AR is a member of the family of nuclear receptor (NR's), nearly all of which are medically significant (see, e.g., Gronemeyer and Laudet, The Nuclear Receptor Facts Book, Academic Press, (2002)). Nuclear receptors are a superfamily of proteins that specifically bind a physiologically relevant small molecule, such as a hormone. Generally, the binding occurs with high affinity so that apparent Kd's are commonly in the 0.01-20 nM range, depending on the nuclear receptor/ligand pair. The principal action of NR's is to modulate, i.e., enhance or repress, the transcription of DNA. Unlike integral membrane receptors and membrane associated receptors, the nuclear receptors reside in either the cytoplasm or nucleus of eukaryotic cells. As a result of a molecule, such as a hormone, binding to a nuclear receptor, the nuclear receptor changes the ability of a cell to transcribe DNA. Specifically, the nuclear receptors, and in particular AR, regulate gene expression by interacting with specific DNA sequences of target genes (see, e.g., Yamamoto, K., “Steroid receptors regulated transcription of specific genes and gene network,” Ann. Rev. Genetics, 19, 209, (1985); and Beato, M., “Gene regulation by steroid hormones”, Cell, 56:335-344, (1989)).

AR binds hormones, referred to as “androgens”, which include male sex steroids, such as testosterone and 5α-dihydrotestosterone (DHT). The major role of these hormones is the development and maintenance of the male reproductive system and secondary sexual characteristics. In particular, testosterone is responsible for initiating and maintaining spermatogenesis, and the virilization of male internal sex organs, while DHT causes development of external sex organs, as well as secondary sexual characteristics. Androgens also have a variety of anabolic effects, such as increase in mineral bone density, muscle size and strength. Their effects on hair, skin, as well as male behavior are also well known. In normal physiological action, AR plays a role in embryogenesis, homeostasis, the development of sexual organs, reproduction, and cell growth and death in many classes of cells. However, in pathological conditions, AR is implicated in prostate cancers, androgen insensitivity syndromes (AIS), and spinal and bulbar muscular atrophy (Kennedy's disease).

In essence, upon androgen hormone binding, AR binds to DNA, and then acts as a transcription factor that regulates the expression of from about 20 to hundreds of genes depending on the cell type (see, e.g., Keller, E. T., et al., Frontiers in Bioscience, 1: 5971, (1996); and, Beato, M., “Gene regulation by steroid hormones,” Cell, 56: 335-344, (1989)). However, the underlying mechanism is actually more complicated. It is understood that activation of AR, initiated by binding of a hormone such as DHT to the AR ligand binding domain (LBD), changes the three dimensional structure of the LBD, and causes AR to dissociate from chaperones in the cytoplasm and travel into the nucleus where the receptor binds response elements on DNA. This mechanism is effectively a kind of control that ensures that androgen receptors are kept away from DNA molecules until they have been suitably activated.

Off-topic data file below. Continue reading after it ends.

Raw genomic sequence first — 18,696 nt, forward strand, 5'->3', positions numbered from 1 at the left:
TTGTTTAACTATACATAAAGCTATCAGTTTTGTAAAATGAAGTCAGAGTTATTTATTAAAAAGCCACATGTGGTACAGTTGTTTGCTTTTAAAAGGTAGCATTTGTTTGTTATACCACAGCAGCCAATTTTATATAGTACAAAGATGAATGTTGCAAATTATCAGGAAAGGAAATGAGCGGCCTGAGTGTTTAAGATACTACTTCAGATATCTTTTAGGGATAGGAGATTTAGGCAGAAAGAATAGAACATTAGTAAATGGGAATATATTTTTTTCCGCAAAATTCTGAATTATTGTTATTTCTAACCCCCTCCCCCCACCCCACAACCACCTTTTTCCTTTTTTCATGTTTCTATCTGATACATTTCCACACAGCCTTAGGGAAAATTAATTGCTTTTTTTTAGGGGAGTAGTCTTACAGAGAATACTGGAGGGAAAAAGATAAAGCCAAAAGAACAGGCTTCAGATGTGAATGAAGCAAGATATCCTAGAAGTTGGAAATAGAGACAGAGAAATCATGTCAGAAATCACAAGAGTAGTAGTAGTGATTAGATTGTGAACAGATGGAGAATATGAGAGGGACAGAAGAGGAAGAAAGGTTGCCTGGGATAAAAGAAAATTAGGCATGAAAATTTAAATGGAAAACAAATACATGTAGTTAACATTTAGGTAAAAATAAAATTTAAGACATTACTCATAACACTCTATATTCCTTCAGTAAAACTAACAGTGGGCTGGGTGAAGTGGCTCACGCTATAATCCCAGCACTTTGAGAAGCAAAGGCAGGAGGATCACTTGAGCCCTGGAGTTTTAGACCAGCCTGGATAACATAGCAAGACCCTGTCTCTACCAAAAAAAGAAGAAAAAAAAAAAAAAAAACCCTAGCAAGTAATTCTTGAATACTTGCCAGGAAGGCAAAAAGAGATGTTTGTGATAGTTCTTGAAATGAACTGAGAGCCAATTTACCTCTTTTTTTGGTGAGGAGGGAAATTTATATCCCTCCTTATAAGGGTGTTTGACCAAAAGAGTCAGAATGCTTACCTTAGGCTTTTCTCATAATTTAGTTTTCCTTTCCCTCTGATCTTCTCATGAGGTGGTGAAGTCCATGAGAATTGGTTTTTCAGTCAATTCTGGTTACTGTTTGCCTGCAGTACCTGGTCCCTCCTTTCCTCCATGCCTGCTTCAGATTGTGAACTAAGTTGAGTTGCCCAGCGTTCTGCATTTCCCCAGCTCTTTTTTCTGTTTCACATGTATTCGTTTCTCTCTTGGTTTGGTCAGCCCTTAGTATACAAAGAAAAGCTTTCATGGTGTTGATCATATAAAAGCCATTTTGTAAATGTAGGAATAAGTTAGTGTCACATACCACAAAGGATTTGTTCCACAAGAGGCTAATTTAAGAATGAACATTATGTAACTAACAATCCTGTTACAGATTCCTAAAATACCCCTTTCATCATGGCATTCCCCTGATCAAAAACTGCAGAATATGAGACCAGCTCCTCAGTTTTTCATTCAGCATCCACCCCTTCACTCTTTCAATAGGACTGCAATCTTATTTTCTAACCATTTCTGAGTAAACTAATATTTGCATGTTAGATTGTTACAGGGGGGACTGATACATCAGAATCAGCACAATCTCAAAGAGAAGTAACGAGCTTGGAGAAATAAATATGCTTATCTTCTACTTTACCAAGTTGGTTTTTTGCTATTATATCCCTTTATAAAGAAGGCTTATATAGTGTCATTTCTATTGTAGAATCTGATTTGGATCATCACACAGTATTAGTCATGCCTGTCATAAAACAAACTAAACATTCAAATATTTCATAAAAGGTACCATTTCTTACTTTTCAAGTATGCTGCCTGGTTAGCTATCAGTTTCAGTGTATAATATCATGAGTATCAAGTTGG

Androgens have a variety of effects on different tissues in the body. The androgen receptor has wide tissue distribution as can be demonstrated by immunohistochemistry in several tissues e.g., prostate (Zhuang, Y. H., Blauer, M., Pekki, A., et al., “Subcellular location of androgen receptor in rat prostate, seminal vesicle and human osteosarcoma MG-63”, J. Steroid Biochem. and Molec. Biol., 41:693-696, (1992)), skin (see, e.g., Blauer, M., Vaalasti, A., Pauli, S-L., et al., “Location of androgen receptor in human skin”, J. Investigat. Derm., 97:264-268, (1991)), and oral mucosa. The presence of the androgen receptor can also be demonstrated in a diverse range of human tumors, e.g., osteosarcoma (Zhuang, et al., J. Steroid Biochem. and Molec. Biol., 41:693-696, (1992)). In prostatic carcinoma, androgen receptor expression may be of clinical relevance (see, e.g., Demura, T., Kuzumaki, N., Oda, A., et al., “Establishment of monoclonal antibody to human androgen receptor and its clinical application for prostatic cancer”, Am. J. Clinical Oncol., 11(2):S23-S26, (1988)). Mutation of the gene encoding androgen receptor has been reported in prostatic carcinoma (Barrack, E. R., Newmark, J. R., Hardy, D. O., et al., “Androgen receptor gene mutations in human prostate cancer”, J. Cell Biochem., 16D:93, (1992)). Nevertheless, the mechanisms of AR tissue selectivity are only starting to be understood. Development of novel AR ligands that possess tissue specificity would provide new tools for uncovering these mechanisms. Androgen receptor ligands would also have a major therapeutic potential in treating numerous diseases.